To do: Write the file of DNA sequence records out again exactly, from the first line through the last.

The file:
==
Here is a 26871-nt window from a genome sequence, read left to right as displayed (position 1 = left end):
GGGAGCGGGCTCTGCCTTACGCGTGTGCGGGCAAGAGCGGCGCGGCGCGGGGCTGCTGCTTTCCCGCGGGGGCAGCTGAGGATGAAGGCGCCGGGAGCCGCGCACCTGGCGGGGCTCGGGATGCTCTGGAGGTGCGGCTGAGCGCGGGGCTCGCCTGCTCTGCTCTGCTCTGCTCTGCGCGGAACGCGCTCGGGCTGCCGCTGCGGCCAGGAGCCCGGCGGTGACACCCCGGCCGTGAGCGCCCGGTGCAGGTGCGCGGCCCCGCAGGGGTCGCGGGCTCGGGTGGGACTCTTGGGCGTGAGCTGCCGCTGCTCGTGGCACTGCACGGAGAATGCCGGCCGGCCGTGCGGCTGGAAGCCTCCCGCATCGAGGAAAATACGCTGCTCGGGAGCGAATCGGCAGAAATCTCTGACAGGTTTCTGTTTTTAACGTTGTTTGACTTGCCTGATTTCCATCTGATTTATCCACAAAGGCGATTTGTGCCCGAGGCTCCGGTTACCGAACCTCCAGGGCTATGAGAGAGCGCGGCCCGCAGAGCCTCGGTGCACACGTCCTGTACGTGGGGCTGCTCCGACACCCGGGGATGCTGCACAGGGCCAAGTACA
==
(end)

Here is a 26871-nt window from a genome sequence, read left to right as displayed (position 1 = left end):
GGGAGCGGGCTCTGCCTTACGCGTGTGCGGGCAAGAGCGGCGCGGCGCGGGGCTGCTGCTTTCCCGCGGGGGCAGCTGAGGATGAAGGCGCCGGGAGCCGCGCACCTGGCGGGGCTCGGGATGCTCTGGAGGTGCGGCTGAGCGCGGGGCTCGCCTGCTCTGCTCTGCTCTGCTCTGCGCGGAACGCGCTCGGGCTGCCGCTGCGGCCAGGAGCCCGGCGGTGACACCCCGGCCGTGAGCGCCCGGTGCAGGTGCGCGGCCCCGCAGGGGTCGCGGGCTCGGGTGGGACTCTTGGGCGTGAGCTGCCGCTGCTCGTGGCACTGCACGGAGAATGCCGGCCGGCCGTGCGGCTGGAAGCCTCCCGCATCGAGGAAAATACGCTGCTCGGGAGCGAATCGGCAGAAATCTCTGACAGGTTTCTGTTTTTAACGTTGTTTGACTTGCCTGATTTCCATCTGATTTATCCACAAAGGCGATTTGTGCCCGAGGCTCCGGTTACCGAACCTCCAGGGCTATGAGAGAGCGCGGCCCGCAGAGCCTCGGTGCACACGTCCTGTACGTGGGGCTGCTCCGACACCCGGGGATGCTGCACAGGGCCAAGTACA